Determining management's objectives for the water program will help drive your planning process. For example, if the goal is to use the pool during off-peak times, you will need to develop programming for the populations who are available to exercise during those times (e.g., at-home moms, retired individuals and students). For example, you may want to offer family fitness or kids' programming during the summer months, when school is not in session. Whose Pool Is It? Water fitness programs often fall into two departments: group fitness and aquatics. As a result, determining which department is responsible for the water fitness program can be challenging. In many facilities with a pool, the aquatics department handles pool management, lifeguard training and staffing, swimming lessons, swim teams and recreational lap swimming. The group fitness department typically handles group exercise; personal training; and management of training rooms, studios and gyms. If you are in charge of group fitness and water fitness programming, chances are you will straddle two departments. (If you want to develop a water fitness program but don't have a pool in your facility, see "What, No Pool?" on the next page.) Sharing the Pool. Program directors have different strategies for sharing aquatic facilities with swimming programs. "We are blessed at our facility to [be able to] close the pool to swimmers when our classes are in session," says Cynthia L. D. Bialek, program director and trainer for the Fitness Club of Fairfax in Fairfax, Virginia. However, not all facilities have this luxury. Generally, it comes down to numbers. If the pool is not large enough to accommodate lap swimming, swim instruction and group classes at the same time, the most popular activity will typically be scheduled during prime time and given the most space. Other successful compromises include allocating pool space based on member participation at a given time. For example, Shannon Gay Leyen, owner, instructor and personal trainer for Water, Workouts and Just Dance, based in Antioch, California, explains, "If our [water fitness] class meets a set number of participants, then the pool is not shared or divided by a lap lane." Another option is to allow the lifeguard to release an additional lap lane to a class if the class size exceeds a certain number of participants and the lap lane has fewer than a certain number of swimmers. A Balancing Act. Mary Sanders, MS, president and owner of WaterFit, based in Reno, Nevada, adds that it's important to "take [water fitness] programs seriously. Provide adequate space so clients can travel and work in full range of motion. Make sure the noise of one program does not interfere with another." Keep in mind, for example, that scheduling a kid's birthday party and an older-adult arthritis class at the same time may not produce happy results for anyone. Sharing the Locker Rooms. Compared to other types of programming, water fitness places a heavy burden on the locker rooms. Participants need to change and shower both before and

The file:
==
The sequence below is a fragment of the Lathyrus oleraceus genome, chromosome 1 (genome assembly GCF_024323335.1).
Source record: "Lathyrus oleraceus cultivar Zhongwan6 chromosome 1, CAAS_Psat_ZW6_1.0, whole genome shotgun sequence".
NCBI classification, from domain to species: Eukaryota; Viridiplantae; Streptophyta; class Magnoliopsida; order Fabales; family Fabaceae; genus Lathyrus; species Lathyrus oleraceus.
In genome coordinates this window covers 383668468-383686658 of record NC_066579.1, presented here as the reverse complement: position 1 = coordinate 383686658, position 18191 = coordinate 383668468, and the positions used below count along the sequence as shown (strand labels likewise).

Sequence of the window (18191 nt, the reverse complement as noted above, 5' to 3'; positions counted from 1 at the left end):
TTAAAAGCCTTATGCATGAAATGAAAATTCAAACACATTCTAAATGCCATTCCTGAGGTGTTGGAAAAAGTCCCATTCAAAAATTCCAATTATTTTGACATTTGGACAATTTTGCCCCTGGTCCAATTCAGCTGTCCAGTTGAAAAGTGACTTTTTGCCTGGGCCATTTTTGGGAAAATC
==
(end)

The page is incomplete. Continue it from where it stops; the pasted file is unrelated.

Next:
after class. A large class will significantly increase the number of towels used as well. If aquatic fitness classes are scheduled backto-back, you can end up with traffic jams in the changing rooms and shortages of shower stalls and towels. It's best to troubleshoot these issues in the early planning stages, rather than end up with disgruntled members.